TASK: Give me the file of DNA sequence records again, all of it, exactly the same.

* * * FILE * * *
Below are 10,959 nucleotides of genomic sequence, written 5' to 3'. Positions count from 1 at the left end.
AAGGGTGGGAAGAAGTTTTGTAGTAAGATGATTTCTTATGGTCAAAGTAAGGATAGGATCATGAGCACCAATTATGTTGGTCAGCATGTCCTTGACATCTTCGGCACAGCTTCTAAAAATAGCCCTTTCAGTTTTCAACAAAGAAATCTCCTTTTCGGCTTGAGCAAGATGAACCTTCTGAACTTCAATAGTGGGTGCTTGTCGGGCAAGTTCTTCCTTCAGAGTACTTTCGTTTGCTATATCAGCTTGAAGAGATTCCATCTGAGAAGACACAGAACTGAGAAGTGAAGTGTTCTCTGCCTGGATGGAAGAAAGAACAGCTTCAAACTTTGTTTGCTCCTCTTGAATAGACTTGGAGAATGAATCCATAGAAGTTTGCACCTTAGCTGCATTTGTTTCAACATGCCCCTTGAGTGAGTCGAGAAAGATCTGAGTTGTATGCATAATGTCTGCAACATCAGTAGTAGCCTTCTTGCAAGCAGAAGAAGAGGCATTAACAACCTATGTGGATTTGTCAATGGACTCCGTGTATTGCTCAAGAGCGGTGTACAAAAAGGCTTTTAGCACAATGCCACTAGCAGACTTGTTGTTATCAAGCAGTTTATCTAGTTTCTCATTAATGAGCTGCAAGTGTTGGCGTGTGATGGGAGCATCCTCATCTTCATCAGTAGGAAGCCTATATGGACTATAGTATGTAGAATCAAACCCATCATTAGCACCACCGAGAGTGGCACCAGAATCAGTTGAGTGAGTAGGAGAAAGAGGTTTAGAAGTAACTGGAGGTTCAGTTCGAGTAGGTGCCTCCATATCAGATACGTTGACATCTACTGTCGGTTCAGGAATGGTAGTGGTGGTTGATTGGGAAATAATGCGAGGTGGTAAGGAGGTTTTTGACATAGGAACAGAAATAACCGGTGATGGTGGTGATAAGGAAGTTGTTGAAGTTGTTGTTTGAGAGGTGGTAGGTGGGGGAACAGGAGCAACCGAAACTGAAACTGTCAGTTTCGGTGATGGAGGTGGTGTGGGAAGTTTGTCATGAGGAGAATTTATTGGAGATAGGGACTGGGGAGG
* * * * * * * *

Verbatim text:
Below are 10,959 nucleotides of genomic sequence, written 5' to 3'. Positions count from 1 at the left end.
AAGGGTGGGAAGAAGTTTTGTAGTAAGATGATTTCTTATGGTCAAAGTAAGGATAGGATCATGAGCACCAATTATGTTGGTCAGCATGTCCTTGACATCTTCGGCACAGCTTCTAAAAATAGCCCTTTCAGTTTTCAACAAAGAAATCTCCTTTTCGGCTTGAGCAAGATGAACCTTCTGAACTTCAATAGTGGGTGCTTGTCGGGCAAGTTCTTCCTTCAGAGTACTTTCGTTTGCTATATCAGCTTGAAGAGATTCCATCTGAGAAGACACAGAACTGAGAAGTGAAGTGTTCTCTGCCTGGATGGAAGAAAGAACAGCTTCAAACTTTGTTTGCTCCTCTTGAATAGACTTGGAGAATGAATCCATAGAAGTTTGCACCTTAGCTGCATTTGTTTCAACATGCCCCTTGAGTGAGTCGAGAAAGATCTGAGTTGTATGCATAATGTCTGCAACATCAGTAGTAGCCTTCTTGCAAGCAGAAGAAGAGGCATTAACAACCTATGTGGATTTGTCAATGGACTCCGTGTATTGCTCAAGAGCGGTGTACAAAAAGGCTTTTAGCACAATGCCACTAGCAGACTTGTTGTTATCAAGCAGTTTATCTAGTTTCTCATTAATGAGCTGCAAGTGTTGGCGTGTGATGGGAGCATCCTCATCTTCATCAGTAGGAAGCCTATATGGACTATAGTATGTAGAATCAAACCCATCATTAGCACCACCGAGAGTGGCACCAGAATCAGTTGAGTGAGTAGGAGAAAGAGGTTTAGAAGTAACTGGAGGTTCAGTTCGAGTAGGTGCCTCCATATCAGATACGTTGACATCTACTGTCGGTTCAGGAATGGTAGTGGTGGTTGATTGGGAAATAATGCGAGGTGGTAAGGAGGTTTTTGACATAGGAACAGAAATAACCGGTGATGGTGGTGATAAGGAAGTTGTTGAAGTTGTTGTTTGAGAGGTGGTAGGTGGGGGAACAGGAGCAACCGAAACTGAAACTGTCAGTTTCGGTGATGGAGGTGGTGTGGGAAGTTTGTCATGAGGAGAATTTATTGGAGATAGGGACTGGGGAGG